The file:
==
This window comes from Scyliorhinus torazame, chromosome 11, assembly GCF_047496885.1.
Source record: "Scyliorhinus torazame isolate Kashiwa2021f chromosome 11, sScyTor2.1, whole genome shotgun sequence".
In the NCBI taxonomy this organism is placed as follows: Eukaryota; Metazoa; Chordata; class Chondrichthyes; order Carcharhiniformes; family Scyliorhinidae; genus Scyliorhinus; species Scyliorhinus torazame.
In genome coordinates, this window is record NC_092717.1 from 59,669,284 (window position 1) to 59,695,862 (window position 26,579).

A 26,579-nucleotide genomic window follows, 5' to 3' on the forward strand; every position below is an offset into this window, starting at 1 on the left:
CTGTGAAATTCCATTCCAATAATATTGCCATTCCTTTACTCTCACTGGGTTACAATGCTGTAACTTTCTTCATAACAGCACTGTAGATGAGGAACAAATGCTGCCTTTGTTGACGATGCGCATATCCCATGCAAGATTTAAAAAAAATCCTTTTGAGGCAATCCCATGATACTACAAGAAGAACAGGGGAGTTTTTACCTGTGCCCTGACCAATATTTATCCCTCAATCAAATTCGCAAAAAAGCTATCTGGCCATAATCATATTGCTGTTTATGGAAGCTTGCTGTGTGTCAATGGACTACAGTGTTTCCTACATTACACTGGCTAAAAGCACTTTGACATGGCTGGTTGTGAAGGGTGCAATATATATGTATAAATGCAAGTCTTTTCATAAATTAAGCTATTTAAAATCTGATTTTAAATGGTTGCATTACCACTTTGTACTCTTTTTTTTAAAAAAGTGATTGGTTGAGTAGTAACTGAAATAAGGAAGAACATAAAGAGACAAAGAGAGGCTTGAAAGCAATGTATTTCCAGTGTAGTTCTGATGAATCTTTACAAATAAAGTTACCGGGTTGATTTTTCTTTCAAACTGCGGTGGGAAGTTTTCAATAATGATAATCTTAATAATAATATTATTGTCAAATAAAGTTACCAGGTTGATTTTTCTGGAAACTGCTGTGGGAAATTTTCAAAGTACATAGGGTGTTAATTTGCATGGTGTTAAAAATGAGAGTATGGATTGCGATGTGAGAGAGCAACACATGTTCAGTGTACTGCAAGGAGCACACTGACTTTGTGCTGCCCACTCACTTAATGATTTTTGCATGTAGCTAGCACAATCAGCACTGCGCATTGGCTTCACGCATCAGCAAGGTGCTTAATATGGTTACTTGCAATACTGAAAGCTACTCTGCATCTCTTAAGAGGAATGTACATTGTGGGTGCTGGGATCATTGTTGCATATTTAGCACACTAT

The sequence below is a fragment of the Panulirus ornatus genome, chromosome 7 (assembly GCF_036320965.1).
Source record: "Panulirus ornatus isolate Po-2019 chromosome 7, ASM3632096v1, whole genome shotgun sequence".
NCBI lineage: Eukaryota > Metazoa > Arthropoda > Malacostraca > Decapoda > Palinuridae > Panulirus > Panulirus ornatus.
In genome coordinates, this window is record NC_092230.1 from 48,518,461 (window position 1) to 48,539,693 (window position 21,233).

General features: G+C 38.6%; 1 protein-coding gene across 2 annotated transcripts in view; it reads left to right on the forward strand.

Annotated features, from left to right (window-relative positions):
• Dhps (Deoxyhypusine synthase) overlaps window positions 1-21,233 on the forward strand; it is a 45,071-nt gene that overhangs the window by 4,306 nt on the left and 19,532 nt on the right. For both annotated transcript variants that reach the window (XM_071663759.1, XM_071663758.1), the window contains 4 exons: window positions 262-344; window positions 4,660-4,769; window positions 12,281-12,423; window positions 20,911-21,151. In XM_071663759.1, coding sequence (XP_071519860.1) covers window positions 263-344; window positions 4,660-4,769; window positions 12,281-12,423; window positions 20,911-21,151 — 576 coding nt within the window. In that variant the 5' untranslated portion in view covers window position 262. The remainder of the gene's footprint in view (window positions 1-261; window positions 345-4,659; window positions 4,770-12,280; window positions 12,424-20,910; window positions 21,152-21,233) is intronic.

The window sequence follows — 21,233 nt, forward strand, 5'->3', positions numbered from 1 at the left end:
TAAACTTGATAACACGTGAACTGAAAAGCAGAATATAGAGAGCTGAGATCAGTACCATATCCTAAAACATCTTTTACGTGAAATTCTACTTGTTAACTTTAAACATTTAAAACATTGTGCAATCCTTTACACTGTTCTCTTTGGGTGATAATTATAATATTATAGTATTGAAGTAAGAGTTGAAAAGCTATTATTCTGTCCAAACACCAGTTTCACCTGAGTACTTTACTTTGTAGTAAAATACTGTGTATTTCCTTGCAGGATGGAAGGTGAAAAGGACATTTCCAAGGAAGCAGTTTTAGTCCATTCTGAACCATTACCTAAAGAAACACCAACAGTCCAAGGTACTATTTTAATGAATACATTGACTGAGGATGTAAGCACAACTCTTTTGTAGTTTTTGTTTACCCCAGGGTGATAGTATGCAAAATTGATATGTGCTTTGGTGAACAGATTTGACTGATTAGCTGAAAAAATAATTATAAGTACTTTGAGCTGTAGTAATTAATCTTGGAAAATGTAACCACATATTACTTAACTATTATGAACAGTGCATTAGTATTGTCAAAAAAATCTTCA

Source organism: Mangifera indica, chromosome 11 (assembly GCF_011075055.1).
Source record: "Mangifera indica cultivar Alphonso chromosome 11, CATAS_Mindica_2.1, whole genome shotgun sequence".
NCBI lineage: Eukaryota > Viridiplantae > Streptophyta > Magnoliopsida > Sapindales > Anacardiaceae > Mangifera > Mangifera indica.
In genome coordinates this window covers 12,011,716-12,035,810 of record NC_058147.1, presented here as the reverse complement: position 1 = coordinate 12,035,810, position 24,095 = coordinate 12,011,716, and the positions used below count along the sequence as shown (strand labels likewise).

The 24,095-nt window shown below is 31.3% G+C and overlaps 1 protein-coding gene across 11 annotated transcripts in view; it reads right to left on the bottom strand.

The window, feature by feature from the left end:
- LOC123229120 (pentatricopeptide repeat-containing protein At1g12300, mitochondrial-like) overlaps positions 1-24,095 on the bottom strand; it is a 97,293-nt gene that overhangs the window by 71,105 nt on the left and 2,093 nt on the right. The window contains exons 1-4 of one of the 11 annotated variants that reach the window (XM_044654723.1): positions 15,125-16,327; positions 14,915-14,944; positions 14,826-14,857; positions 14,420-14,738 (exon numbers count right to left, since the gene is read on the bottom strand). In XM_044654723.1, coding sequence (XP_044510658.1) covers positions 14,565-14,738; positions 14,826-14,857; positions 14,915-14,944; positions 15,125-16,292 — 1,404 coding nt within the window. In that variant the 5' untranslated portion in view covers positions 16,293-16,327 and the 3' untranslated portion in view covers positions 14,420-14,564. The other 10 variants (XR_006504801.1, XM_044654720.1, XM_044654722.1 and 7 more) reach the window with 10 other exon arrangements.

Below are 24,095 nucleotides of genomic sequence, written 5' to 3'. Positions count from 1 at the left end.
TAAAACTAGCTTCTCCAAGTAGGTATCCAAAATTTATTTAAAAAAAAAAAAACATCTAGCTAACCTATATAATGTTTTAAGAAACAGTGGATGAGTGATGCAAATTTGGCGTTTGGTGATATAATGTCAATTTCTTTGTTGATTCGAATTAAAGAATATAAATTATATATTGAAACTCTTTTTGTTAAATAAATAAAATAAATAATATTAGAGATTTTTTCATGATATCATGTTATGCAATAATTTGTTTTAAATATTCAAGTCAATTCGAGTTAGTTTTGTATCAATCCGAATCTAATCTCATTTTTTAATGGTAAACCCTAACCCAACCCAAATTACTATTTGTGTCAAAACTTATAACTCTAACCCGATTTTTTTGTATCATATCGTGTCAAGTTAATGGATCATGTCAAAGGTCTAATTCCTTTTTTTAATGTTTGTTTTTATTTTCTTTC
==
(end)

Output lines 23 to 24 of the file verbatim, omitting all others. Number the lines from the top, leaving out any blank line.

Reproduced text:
Below are 24,095 nucleotides of genomic sequence, written 5' to 3'. Positions count from 1 at the left end.
TAAAACTAGCTTCTCCAAGTAGGTATCCAAAATTTATTTAAAAAAAAAAAAACATCTAGCTAACCTATATAATGTTTTAAGAAACAGTGGATGAGTGATGCAAATTTGGCGTTTGGTGATATAATGTCAATTTCTTTGTTGATTCGAATTAAAGAATATAAATTATATATTGAAACTCTTTTTGTTAAATAAATAAAATAAATAATATTAGAGATTTTTTCATGATATCATGTTATGCAATAATTTGTTTTAAATATTCAAGTCAATTCGAGTTAGTTTTGTATCAATCCGAATCTAATCTCATTTTTTAATGGTAAACCCTAACCCAACCCAAATTACTATTTGTGTCAAAACTTATAACTCTAACCCGATTTTTTTGTATCATATCGTGTCAAGTTAATGGATCATGTCAAAGGTCTAATTCCTTTTTTTAATGTTTGTTTTTATTTTCTTTC